Meet the Lockheed F-35 Stealth Fighter's Dirty Little Secret
"The Air Force's F-35A, the Marines' F-35B and the Navy's F-35C should, in all fairness, be the F-35, F-36 and F-37."
November 25, 2018 - by David Axe for NationalInterest.org
If the military and lawmakers had recognized then what they admit now — that the JSF is three different planes — the government could have awarded three separate contracts to potentially three different contractors, thus preventing the current fighter monopoly and encouraging diversity and competition within the U.S. aerospace industry.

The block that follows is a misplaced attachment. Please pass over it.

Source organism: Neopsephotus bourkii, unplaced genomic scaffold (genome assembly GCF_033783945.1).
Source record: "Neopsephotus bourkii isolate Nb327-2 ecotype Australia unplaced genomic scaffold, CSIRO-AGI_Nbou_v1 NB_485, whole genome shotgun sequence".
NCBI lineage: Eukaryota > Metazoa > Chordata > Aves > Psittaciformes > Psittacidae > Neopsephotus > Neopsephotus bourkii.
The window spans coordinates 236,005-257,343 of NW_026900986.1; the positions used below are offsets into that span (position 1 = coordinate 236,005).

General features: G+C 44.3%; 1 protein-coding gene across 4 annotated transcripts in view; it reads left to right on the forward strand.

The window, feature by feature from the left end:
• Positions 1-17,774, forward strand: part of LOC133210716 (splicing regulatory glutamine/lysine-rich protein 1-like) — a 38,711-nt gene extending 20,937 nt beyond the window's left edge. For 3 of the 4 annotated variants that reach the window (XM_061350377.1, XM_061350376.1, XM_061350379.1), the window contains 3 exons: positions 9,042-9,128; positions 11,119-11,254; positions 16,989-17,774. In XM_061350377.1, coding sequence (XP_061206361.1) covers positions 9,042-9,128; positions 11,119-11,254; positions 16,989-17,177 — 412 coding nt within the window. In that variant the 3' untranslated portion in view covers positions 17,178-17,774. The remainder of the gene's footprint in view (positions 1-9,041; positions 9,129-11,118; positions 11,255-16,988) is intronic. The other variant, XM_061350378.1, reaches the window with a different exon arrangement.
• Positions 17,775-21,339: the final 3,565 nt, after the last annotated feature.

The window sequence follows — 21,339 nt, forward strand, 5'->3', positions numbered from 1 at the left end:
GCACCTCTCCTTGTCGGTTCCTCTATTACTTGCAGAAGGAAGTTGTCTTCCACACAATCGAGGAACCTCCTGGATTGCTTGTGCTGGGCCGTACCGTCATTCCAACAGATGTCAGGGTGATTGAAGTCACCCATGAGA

No, the Joint Strike Fighter is actually three different plane designs sharing a basic cockpit, engine and software and a logistical network. The Air Force's F-35A, the Marines' F-35B and the Navy's F-35C should, in all fairness, be the F-35, F-36 and F-37.
"Despite aspirations for a joint aircraft, the F-35A, F-35B and F-35C are essentially three distinct aircraft, with significantly different missions and capability requirements," the Senate stated in its version of the National Defense Authorization Act for 2017.
The Senate's assertion comes just three months after U.S. Air Force lieutenant general Christopher Bogdan, head of the JSF program office, told a seminar audience that the three F-35 models are only 20- to 25-percent common, mainly in their cockpits
It's "almost like three separate production lines,"...